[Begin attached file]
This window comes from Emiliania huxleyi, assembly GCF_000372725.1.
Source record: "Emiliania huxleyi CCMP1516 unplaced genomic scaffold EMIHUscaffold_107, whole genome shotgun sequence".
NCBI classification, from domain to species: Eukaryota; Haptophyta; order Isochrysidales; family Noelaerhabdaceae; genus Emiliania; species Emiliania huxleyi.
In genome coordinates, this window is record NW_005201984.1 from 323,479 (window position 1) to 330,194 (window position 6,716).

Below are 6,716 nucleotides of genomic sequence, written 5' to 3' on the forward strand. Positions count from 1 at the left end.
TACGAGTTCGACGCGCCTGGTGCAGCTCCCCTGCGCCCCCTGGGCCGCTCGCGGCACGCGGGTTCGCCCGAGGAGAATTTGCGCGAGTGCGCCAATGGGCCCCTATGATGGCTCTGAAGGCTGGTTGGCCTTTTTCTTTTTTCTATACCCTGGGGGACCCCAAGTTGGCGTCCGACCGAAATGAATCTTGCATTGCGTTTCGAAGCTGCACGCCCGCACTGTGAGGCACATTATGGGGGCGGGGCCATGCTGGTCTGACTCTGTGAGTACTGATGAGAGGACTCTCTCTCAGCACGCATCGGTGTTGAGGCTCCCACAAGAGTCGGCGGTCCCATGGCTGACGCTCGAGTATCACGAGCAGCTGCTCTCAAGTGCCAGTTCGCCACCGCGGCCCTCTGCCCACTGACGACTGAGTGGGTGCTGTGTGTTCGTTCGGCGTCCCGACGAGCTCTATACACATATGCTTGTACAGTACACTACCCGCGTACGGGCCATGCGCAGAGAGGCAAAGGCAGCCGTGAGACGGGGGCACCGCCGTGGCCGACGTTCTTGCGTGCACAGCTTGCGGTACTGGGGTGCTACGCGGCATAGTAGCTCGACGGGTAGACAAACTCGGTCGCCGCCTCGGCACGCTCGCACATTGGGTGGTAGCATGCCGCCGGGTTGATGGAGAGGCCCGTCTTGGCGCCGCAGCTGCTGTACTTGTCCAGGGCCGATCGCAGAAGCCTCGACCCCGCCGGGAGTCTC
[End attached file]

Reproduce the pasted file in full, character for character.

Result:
This window comes from Emiliania huxleyi, assembly GCF_000372725.1.
Source record: "Emiliania huxleyi CCMP1516 unplaced genomic scaffold EMIHUscaffold_107, whole genome shotgun sequence".
NCBI classification, from domain to species: Eukaryota; Haptophyta; order Isochrysidales; family Noelaerhabdaceae; genus Emiliania; species Emiliania huxleyi.
In genome coordinates, this window is record NW_005201984.1 from 323,479 (window position 1) to 330,194 (window position 6,716).

Below are 6,716 nucleotides of genomic sequence, written 5' to 3' on the forward strand. Positions count from 1 at the left end.
TACGAGTTCGACGCGCCTGGTGCAGCTCCCCTGCGCCCCCTGGGCCGCTCGCGGCACGCGGGTTCGCCCGAGGAGAATTTGCGCGAGTGCGCCAATGGGCCCCTATGATGGCTCTGAAGGCTGGTTGGCCTTTTTCTTTTTTCTATACCCTGGGGGACCCCAAGTTGGCGTCCGACCGAAATGAATCTTGCATTGCGTTTCGAAGCTGCACGCCCGCACTGTGAGGCACATTATGGGGGCGGGGCCATGCTGGTCTGACTCTGTGAGTACTGATGAGAGGACTCTCTCTCAGCACGCATCGGTGTTGAGGCTCCCACAAGAGTCGGCGGTCCCATGGCTGACGCTCGAGTATCACGAGCAGCTGCTCTCAAGTGCCAGTTCGCCACCGCGGCCCTCTGCCCACTGACGACTGAGTGGGTGCTGTGTGTTCGTTCGGCGTCCCGACGAGCTCTATACACATATGCTTGTACAGTACACTACCCGCGTACGGGCCATGCGCAGAGAGGCAAAGGCAGCCGTGAGACGGGGGCACCGCCGTGGCCGACGTTCTTGCGTGCACAGCTTGCGGTACTGGGGTGCTACGCGGCATAGTAGCTCGACGGGTAGACAAACTCGGTCGCCGCCTCGGCACGCTCGCACATTGGGTGGTAGCATGCCGCCGGGTTGATGGAGAGGCCCGTCTTGGCGCCGCAGCTGCTGTACTTGTCCAGGGCCGATCGCAGAAGCCTCGACCCCGCCGGGAGTCTC